But the truth is, marriage is actually a call to die. Marriage exposes our selfishness and our pride, as our interests come into conflict with our spouse’s. And so in that way, marriage is death, a call to put to death our own pride and selfishness in order to serve them.

A word to those who are about to get married:

Soon-to-be bride, believe it or not, but the man that you’re currently so enamored with right now is actually going to be quite difficult to love at times. He’s a sinner. And he’s going to sin against you. And not only that, but you’re also a sinner, which means you’re going to struggle to love him as you should. Not only will his sin make this difficult, but so will yours. Marriage will be a call to die to yourself, your own pride and your selfishness.

Soon-to-be husband, the same goes for you. I know it’s hard to imagine right now, even more so on your wedding day as your new wife stands there in that beautiful dress, all done up. But yes, believe it or not, you’re going to find it difficult to love her at times. She is also a sinner, and she’s going to sin against you. But added to that, you’re a sinner, which means you don’t love as you ought. Your capacity to love as you ought is broken. Given your selfishness and pride, you’re going to struggle to love your wife as you should. In this way, marriage will be a call to die to yourself.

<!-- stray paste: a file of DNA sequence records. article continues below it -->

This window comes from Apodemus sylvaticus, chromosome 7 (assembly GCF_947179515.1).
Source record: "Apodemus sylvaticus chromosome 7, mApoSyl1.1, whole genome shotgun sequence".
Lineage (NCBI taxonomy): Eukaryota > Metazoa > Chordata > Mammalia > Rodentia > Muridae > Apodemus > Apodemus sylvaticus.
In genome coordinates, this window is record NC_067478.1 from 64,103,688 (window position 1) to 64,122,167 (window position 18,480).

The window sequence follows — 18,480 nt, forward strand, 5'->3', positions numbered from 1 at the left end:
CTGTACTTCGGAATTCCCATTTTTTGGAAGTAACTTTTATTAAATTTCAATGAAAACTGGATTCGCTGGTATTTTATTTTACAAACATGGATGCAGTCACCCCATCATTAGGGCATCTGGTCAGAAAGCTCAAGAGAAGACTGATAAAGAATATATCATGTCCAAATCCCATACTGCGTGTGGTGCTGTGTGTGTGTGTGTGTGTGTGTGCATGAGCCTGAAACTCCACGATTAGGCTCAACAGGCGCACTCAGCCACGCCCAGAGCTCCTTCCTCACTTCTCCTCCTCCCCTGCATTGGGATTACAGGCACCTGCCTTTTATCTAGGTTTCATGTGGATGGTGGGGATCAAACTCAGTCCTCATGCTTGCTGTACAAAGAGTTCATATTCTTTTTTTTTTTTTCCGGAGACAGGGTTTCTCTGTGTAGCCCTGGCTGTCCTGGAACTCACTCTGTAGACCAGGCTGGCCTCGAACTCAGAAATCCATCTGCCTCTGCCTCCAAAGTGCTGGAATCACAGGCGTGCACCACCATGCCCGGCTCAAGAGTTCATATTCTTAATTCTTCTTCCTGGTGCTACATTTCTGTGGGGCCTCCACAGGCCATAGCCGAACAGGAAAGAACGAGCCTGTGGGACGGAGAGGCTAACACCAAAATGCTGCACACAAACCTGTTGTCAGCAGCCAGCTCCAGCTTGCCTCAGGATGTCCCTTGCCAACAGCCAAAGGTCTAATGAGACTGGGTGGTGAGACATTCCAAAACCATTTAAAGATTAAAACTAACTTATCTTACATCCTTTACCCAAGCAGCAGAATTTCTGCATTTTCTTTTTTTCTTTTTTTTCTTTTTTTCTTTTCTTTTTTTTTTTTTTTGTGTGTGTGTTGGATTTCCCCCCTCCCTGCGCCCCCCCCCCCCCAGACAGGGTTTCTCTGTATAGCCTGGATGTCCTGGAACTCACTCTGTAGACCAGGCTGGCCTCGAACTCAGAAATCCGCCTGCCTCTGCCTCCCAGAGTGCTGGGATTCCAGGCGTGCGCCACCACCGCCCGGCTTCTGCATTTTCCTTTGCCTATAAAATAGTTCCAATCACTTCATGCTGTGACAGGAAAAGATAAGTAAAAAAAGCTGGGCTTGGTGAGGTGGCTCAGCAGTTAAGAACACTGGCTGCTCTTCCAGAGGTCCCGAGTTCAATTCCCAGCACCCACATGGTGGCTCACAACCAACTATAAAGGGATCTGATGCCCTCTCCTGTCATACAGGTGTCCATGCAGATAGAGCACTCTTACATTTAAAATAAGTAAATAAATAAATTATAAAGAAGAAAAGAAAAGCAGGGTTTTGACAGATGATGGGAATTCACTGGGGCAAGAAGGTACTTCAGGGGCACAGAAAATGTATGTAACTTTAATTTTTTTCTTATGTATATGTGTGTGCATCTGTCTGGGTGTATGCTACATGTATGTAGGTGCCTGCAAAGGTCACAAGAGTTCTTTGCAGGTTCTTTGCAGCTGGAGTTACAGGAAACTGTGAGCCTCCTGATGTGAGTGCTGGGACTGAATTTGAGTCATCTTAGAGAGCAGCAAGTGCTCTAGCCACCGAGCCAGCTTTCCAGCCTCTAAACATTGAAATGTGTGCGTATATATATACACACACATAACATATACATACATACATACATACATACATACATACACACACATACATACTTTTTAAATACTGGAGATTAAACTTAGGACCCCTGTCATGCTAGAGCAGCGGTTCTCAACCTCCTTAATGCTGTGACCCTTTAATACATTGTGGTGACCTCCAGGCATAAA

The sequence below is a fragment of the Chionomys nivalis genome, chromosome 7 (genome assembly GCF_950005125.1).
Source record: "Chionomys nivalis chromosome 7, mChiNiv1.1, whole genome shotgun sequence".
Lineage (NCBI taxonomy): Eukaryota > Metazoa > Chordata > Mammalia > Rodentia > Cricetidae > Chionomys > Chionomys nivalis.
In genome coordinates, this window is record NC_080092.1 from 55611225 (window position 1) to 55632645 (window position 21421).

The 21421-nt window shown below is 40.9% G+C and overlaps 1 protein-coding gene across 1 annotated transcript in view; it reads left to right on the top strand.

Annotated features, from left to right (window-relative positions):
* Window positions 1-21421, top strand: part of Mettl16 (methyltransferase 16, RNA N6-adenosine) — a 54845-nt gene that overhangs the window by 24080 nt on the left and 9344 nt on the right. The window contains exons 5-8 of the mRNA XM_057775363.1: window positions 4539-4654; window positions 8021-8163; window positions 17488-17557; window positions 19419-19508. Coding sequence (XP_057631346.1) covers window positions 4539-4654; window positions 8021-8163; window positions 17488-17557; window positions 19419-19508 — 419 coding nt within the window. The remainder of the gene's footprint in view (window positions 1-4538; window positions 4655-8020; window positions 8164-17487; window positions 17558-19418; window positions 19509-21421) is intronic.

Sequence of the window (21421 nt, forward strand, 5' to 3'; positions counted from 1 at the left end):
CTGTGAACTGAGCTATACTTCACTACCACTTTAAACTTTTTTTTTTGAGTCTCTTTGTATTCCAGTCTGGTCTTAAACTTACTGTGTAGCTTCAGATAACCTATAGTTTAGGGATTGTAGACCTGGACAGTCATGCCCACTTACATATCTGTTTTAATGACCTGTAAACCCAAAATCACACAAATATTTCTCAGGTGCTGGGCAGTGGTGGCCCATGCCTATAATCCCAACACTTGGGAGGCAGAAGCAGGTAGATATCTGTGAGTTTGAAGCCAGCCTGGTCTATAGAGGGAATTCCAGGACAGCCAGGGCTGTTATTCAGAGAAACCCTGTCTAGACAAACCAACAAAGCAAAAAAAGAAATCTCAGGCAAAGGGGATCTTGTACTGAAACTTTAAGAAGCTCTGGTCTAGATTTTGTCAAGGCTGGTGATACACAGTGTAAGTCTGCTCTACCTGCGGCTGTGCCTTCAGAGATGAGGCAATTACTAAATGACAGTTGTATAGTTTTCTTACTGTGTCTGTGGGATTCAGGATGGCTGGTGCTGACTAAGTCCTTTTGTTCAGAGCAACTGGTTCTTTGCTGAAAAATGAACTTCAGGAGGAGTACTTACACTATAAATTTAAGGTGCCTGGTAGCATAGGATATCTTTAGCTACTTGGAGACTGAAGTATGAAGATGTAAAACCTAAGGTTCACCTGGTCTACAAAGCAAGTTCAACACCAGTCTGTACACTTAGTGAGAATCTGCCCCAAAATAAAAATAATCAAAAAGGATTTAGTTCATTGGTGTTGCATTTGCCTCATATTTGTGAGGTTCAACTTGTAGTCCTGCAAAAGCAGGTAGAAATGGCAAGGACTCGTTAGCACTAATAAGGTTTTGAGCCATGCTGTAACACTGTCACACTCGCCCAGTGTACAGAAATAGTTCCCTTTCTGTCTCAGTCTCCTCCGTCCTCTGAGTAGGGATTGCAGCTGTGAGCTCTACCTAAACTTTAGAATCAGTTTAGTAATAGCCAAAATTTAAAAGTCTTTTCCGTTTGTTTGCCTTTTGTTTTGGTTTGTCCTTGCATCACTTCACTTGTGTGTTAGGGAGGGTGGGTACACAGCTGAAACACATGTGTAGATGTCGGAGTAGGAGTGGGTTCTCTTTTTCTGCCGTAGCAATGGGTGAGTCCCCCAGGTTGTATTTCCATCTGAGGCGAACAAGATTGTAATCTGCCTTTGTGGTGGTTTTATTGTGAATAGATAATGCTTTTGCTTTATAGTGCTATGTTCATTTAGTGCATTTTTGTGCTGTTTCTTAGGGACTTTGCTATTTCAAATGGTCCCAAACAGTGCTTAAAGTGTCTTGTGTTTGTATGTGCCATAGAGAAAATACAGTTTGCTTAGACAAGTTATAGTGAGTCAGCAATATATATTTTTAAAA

We hear “death” and understandably we think of something ugly. But in this case, this death is actually something quite beautiful: the putting to death of our old sinful selves, as God uses our marriages to as another means of sanctifying us into the image of Christ! 

3. Christ’s Marriage as Death

Finally, and lastly, we see in marriage not only our own deaths, but a picture of Christ’s.